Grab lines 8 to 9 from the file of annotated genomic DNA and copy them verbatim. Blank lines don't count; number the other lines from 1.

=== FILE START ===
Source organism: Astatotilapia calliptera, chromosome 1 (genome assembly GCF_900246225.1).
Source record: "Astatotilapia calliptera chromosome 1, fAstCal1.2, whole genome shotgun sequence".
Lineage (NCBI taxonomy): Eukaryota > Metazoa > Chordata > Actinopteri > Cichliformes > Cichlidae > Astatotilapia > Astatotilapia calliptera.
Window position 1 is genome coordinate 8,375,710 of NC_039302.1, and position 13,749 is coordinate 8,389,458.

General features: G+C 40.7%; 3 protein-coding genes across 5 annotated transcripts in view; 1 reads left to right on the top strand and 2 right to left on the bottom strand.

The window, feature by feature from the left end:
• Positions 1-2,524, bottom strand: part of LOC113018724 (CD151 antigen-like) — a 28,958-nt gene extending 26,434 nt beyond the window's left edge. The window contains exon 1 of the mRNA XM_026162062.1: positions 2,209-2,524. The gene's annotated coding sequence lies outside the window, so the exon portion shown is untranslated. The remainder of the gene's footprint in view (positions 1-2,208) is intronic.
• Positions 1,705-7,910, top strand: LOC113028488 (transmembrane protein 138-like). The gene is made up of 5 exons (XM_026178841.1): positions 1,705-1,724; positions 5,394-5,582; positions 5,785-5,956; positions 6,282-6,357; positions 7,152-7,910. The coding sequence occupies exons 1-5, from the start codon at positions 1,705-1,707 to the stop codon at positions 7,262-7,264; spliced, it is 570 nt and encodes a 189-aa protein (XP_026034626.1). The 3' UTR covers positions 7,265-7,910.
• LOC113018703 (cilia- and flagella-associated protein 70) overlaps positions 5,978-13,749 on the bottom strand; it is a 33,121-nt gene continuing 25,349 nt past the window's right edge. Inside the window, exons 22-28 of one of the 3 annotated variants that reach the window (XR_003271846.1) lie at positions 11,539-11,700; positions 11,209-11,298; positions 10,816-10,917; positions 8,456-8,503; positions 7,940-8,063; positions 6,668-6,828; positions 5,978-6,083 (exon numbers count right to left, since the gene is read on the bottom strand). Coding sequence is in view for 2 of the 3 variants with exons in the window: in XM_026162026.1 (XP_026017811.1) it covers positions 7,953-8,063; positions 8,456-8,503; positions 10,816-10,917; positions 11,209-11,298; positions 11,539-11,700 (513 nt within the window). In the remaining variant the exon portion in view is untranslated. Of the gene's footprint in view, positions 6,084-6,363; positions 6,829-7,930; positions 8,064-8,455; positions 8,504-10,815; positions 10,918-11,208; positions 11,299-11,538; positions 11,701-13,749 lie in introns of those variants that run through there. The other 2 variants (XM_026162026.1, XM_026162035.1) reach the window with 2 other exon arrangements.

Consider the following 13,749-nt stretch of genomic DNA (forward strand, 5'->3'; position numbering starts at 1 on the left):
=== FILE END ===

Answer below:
• Positions 1,705-7,910, top strand: LOC113028488 (transmembrane protein 138-like). The gene is made up of 5 exons (XM_026178841.1): positions 1,705-1,724; positions 5,394-5,582; positions 5,785-5,956; positions 6,282-6,357; positions 7,152-7,910. The coding sequence occupies exons 1-5, from the start codon at positions 1,705-1,707 to the stop codon at positions 7,262-7,264; spliced, it is 570 nt and encodes a 189-aa protein (XP_026034626.1). The 3' UTR covers positions 7,265-7,910.
• LOC113018703 (cilia- and flagella-associated protein 70) overlaps positions 5,978-13,749 on the bottom strand; it is a 33,121-nt gene continuing 25,349 nt past the window's right edge. Inside the window, exons 22-28 of one of the 3 annotated variants that reach the window (XR_003271846.1) lie at positions 11,539-11,700; positions 11,209-11,298; positions 10,816-10,917; positions 8,456-8,503; positions 7,940-8,063; positions 6,668-6,828; positions 5,978-6,083 (exon numbers count right to left, since the gene is read on the bottom strand). Coding sequence is in view for 2 of the 3 variants with exons in the window: in XM_026162026.1 (XP_026017811.1) it covers positions 7,953-8,063; positions 8,456-8,503; positions 10,816-10,917; positions 11,209-11,298; positions 11,539-11,700 (513 nt within the window). In the remaining variant the exon portion in view is untranslated. Of the gene's footprint in view, positions 6,084-6,363; positions 6,829-7,930; positions 8,064-8,455; positions 8,504-10,815; positions 10,918-11,208; positions 11,299-11,538; positions 11,701-13,749 lie in introns of those variants that run through there. The other 2 variants (XM_026162026.1, XM_026162035.1) reach the window with 2 other exon arrangements.